Irish gay marriage referendum: Pressure to build on Northern Ireland's politicians to allow vote on gay marriage

Belfast Telegraph

Charles McQuillan/Getty Images

Charles McQuillan/Getty Images

Pressure is set to build on Northern Ireland’s politicians to allow a popular vote on gay marriage after the resounding victory in the Republic.

Sinn Fein said the equality rights for same-sex couples must be shared by citizens in the north and it will continue to campaign for the reform.

Caitriona Ruane, the party’s Stormont Assembly Member for South Down, said the referendum shows change is possible and inevitable when people fully engage in politics.

“The marriage equality rights that will be enjoyed by Irish citizens in the south must be shared by citizens in the north,” she said.

“Sinn Fein will continue to campaign for marriage equality for all in the North and to end the discrimination against our LGBTI community.”

Northern Ireland is the only part of the UK which does not have gay marriage.

Northern Ireland’s Deputy First Minister Martin McGuinness welcomed the emerging success of the marriage equality vote.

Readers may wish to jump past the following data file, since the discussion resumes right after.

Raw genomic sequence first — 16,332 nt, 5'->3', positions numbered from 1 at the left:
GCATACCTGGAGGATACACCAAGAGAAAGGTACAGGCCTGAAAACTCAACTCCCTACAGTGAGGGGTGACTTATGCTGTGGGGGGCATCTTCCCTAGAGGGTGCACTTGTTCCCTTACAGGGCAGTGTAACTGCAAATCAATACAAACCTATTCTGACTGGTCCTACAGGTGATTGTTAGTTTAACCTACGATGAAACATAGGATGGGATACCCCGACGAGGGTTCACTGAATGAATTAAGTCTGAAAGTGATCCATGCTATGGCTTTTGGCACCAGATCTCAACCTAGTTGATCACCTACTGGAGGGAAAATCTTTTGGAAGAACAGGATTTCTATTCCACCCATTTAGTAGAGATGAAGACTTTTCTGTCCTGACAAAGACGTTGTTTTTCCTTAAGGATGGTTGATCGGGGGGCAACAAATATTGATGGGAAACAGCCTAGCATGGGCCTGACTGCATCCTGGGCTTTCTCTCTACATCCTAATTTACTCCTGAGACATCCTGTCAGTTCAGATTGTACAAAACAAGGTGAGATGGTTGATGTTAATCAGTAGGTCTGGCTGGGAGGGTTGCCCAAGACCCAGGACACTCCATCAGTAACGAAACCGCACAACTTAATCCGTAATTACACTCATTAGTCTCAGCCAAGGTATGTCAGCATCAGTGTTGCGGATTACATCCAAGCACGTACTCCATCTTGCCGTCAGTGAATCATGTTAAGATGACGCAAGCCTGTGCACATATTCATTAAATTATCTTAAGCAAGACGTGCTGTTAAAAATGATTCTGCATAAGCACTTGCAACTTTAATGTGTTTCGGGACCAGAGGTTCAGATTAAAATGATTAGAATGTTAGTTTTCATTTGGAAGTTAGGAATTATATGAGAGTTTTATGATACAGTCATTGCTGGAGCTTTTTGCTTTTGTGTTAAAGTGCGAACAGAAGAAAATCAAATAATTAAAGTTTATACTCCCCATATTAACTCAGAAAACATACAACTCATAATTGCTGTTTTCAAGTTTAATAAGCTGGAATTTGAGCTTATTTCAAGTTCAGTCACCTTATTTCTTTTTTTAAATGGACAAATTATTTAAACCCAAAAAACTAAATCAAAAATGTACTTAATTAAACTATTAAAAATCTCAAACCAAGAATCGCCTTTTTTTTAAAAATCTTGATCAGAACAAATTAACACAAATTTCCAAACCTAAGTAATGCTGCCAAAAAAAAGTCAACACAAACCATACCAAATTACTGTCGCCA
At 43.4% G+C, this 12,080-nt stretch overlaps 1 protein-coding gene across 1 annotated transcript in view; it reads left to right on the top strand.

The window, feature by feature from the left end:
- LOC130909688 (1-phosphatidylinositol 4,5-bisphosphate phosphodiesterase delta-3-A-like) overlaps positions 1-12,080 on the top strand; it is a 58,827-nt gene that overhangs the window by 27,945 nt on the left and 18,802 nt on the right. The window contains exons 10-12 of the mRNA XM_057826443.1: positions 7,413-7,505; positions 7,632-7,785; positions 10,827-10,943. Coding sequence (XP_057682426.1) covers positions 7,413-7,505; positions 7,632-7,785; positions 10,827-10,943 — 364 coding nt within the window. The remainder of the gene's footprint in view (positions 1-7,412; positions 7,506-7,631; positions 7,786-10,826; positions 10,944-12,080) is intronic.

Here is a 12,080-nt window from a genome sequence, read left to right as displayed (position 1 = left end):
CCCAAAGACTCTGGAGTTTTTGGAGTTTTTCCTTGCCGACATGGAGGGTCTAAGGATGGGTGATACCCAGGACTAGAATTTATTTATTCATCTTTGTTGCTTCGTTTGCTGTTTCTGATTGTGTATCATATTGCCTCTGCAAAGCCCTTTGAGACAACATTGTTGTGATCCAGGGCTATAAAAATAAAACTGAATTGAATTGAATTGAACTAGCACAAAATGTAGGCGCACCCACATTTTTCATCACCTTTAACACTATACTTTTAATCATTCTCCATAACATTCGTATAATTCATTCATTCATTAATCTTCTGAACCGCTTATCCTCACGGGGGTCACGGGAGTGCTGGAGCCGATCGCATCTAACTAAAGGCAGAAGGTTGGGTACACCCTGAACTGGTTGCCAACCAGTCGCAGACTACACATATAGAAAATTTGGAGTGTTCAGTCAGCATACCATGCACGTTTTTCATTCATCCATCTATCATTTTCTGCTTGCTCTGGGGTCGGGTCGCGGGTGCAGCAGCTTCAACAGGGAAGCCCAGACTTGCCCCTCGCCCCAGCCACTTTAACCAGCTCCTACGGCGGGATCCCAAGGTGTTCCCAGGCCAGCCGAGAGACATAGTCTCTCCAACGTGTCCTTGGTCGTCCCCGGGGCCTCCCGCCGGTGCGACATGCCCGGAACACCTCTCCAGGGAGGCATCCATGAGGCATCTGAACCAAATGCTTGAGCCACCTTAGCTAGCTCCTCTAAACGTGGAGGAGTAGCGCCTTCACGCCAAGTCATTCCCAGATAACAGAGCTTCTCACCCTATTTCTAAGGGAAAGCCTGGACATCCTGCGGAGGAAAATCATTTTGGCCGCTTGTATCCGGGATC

Mr McGuinness said: “Today we can all rightfully be proud to be Irish and part of an increasingly tolerant, pluralist and outward-looking Ireland.

“Politicians, particularly in the north need to reflect on this progress.

“The world is moving on and Ireland is taking the lead. Pride in Ireland has taken on a whole new meaning.”

Unionists earlier this year rejected a proposal from Deputy First Minister Martin McGuinness to hold a referendum on the issue similar to Republic.

Sinn Fein also said the influx of emigrants returning home to vote in the day before polling yesterday highlights the need to tackle the issue of voting rights for the Irish diaspora and for Irish citizens in Northern Ireland.

“I’m delighted the people have voted overwhelmingly in favour of marriage equality for all,” she said.

“This referendum was all about equality, inclusion and respect for our LGBTI brothers and sisters.

“The campaign energised and engaged a whole new generation of young people in the democratic process.

“This result shows when people fully participate in the political process that change is not only possible but inevitable.”

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